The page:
Having fulfilled her promise to run for office in 2013, she added: “To be able to be here, and to be able to prove him wrong and to do good things for my people is so surreal.”
In light of the Missing and Murdered Indigenous Women and Girls Inquiry by the Liberal Government, Cyara made it known of her intent to inspire other Indigenous women to seek office and break glass ceilings.
She poignantly states, “I want to show them that you can do anything, regardless of any hurdles that you may face.”
“Jump right over them and keep on going. Know you can do anything that you want to do that is going to make a positive impact [for our communities].”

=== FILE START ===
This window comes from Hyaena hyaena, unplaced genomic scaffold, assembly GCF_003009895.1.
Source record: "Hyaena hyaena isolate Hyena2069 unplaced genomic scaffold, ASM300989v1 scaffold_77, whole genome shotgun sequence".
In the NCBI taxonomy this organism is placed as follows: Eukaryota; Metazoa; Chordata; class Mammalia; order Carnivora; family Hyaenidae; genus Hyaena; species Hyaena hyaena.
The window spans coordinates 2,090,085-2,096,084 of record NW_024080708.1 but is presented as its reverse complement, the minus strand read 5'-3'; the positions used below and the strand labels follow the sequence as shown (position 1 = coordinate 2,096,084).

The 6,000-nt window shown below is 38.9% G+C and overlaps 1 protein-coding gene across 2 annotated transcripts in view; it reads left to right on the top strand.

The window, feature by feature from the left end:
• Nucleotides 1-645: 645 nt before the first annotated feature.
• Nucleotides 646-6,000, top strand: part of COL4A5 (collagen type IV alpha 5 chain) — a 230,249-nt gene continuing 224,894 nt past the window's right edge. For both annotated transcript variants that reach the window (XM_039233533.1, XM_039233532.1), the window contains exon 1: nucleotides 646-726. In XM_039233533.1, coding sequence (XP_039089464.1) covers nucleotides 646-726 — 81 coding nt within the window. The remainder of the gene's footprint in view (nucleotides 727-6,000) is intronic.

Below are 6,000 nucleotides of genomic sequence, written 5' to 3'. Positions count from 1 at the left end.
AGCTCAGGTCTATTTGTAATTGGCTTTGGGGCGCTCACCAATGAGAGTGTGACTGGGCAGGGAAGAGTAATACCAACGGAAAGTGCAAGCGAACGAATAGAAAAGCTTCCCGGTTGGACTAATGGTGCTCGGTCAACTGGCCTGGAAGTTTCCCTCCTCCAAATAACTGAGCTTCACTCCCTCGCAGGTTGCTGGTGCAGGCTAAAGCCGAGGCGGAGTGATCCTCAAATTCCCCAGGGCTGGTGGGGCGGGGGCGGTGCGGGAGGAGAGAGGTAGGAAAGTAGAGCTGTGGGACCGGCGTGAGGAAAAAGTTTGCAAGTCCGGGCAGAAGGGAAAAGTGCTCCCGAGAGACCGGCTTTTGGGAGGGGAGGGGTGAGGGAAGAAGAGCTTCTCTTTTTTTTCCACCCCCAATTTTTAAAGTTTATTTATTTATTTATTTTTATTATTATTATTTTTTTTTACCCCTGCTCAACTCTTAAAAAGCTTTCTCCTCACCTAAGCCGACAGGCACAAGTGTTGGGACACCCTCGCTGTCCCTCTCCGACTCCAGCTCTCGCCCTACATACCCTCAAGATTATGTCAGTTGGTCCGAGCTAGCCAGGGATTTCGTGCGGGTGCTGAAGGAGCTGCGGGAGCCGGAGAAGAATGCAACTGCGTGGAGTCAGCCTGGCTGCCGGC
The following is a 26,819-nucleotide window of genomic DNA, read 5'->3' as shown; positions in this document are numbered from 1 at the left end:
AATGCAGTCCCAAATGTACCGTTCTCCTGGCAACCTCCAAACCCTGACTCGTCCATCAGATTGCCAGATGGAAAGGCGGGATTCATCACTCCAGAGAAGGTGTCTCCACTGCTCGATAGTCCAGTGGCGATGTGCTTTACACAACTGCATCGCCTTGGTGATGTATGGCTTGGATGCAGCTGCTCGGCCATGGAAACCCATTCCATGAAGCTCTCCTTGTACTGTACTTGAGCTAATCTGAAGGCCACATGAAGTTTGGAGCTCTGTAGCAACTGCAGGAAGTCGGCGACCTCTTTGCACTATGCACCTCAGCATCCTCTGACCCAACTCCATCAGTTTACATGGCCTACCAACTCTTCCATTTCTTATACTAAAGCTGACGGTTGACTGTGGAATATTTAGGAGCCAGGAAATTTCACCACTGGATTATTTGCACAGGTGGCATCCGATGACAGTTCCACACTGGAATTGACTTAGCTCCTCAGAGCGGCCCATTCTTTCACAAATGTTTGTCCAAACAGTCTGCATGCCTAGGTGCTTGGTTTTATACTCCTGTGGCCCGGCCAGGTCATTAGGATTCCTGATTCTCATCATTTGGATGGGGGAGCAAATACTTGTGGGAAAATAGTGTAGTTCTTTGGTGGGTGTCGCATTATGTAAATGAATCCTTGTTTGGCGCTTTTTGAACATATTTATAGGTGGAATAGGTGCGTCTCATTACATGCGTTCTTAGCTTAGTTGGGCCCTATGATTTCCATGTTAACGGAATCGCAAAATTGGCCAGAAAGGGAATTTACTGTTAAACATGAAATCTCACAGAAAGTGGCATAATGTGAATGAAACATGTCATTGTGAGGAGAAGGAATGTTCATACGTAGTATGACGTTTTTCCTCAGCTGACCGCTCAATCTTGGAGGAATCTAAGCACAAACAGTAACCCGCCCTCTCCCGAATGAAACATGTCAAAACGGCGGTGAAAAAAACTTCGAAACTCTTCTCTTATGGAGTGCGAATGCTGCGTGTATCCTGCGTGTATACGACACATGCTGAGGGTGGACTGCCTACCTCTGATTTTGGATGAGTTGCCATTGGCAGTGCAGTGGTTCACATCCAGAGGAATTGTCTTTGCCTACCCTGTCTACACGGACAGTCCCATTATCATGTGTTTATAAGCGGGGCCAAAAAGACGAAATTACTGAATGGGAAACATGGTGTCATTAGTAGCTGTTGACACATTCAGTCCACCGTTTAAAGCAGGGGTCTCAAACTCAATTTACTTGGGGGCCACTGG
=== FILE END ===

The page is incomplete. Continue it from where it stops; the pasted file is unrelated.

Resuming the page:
When it came to the Inquiry, however, “[she] believes that the inquiry did not give us the answers that we needed.”
On reconciliation: “We have to make sure it doesn’t lose the power behind it.”
Following the release of the final MMIWG Report, 231 individual calls for justice were made following two-years of public hearings and evidence gathering.
The truths of some 2,380 Indigenous Canadians were heard.
Amongst the many thousands missing is Cyara’s relative, who she states, “has been missing for a long time.”
“I appreciate [the efforts that went into MMIWG, but] I feel that we need more answers.”
In part, addressing the economic realities that many Indigenous Canadians face is crucial to tackling the issues presented in reconciliation — many of which are intertwined.
From consulting Indigenous Canadians on resource development projects to developing such in an environmentally-conscious manner, both will go far in bridging the divide between Indigenous and non-Indigenous Peoples.
“We need to make sure that we keep our natural resource sector alive because it’s so important to push Canada forward.”